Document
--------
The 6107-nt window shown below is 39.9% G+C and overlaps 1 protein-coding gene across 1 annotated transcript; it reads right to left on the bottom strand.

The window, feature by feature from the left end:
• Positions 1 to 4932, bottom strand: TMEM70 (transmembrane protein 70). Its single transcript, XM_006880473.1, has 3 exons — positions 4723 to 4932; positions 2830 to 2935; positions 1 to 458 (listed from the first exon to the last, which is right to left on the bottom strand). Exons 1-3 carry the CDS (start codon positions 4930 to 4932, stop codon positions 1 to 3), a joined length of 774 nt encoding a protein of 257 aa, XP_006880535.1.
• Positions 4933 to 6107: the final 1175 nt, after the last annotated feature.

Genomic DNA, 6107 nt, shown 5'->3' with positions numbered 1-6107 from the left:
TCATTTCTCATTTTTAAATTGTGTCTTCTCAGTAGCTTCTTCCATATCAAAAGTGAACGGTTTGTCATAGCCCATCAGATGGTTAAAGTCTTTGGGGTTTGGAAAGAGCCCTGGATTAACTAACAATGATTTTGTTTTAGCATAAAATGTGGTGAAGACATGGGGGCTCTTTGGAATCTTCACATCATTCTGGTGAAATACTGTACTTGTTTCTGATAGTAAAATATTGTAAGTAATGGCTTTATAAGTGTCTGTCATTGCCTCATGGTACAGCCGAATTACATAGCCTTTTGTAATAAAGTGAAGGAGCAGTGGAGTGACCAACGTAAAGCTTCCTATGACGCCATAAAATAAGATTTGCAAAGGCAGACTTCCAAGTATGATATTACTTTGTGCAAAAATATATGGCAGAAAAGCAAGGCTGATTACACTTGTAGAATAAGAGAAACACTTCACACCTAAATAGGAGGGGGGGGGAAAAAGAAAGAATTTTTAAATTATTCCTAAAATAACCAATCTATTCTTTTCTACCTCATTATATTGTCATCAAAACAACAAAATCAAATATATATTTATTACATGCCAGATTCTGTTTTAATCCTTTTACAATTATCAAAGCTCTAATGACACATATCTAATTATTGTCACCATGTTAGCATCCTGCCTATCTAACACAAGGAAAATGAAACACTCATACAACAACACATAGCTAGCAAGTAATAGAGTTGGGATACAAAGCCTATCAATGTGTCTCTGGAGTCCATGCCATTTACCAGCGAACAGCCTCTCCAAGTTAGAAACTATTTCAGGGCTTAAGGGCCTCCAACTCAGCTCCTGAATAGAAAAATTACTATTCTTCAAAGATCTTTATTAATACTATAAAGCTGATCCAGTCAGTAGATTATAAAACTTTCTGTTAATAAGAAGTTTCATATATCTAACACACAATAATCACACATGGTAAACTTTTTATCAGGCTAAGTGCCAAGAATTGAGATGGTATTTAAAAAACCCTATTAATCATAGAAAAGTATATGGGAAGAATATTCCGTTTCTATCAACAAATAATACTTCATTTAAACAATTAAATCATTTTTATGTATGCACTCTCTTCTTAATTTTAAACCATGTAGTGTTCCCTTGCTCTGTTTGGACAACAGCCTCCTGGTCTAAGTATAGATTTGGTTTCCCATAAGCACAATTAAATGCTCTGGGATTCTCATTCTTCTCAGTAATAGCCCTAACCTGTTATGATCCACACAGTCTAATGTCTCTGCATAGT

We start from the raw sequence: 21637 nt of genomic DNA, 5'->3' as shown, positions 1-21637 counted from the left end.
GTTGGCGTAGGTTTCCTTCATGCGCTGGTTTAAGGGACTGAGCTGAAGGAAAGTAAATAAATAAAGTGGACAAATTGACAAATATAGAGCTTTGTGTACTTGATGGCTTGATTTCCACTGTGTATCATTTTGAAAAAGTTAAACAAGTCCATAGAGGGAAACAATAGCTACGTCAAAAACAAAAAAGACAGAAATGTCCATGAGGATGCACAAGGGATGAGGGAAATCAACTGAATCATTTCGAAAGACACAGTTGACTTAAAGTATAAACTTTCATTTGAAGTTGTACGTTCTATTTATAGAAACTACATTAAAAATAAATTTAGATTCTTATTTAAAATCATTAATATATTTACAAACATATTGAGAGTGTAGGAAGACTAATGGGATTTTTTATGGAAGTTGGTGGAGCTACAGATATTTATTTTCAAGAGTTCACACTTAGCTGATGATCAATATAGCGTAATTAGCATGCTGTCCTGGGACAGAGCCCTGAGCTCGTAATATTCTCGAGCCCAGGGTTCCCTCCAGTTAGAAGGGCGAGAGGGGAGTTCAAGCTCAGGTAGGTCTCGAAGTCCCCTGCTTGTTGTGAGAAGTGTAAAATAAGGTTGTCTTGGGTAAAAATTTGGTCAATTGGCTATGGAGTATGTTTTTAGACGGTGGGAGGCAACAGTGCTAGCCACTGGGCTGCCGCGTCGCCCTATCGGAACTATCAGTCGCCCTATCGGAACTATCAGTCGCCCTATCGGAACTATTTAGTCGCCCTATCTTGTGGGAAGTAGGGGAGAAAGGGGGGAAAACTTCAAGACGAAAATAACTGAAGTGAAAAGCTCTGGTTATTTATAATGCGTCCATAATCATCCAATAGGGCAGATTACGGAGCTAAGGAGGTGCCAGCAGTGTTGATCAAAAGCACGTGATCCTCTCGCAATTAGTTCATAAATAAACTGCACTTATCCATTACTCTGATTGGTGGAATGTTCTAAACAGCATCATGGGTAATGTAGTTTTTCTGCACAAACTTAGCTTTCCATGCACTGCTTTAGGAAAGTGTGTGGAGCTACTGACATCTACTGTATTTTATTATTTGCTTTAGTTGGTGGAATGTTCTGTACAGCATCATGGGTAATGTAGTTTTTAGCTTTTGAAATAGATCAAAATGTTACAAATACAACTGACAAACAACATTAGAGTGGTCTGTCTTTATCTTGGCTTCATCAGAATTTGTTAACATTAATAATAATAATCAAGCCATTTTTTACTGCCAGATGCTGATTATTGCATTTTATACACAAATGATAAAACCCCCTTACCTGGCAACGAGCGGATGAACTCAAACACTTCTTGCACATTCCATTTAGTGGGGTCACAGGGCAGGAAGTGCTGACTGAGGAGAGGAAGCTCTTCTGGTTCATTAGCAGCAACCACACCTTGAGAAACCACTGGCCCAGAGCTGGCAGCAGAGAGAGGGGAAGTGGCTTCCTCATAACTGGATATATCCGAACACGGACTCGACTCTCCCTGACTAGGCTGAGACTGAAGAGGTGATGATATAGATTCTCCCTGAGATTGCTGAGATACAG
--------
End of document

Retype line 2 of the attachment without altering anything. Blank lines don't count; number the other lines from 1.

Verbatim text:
The window, feature by feature from the left end: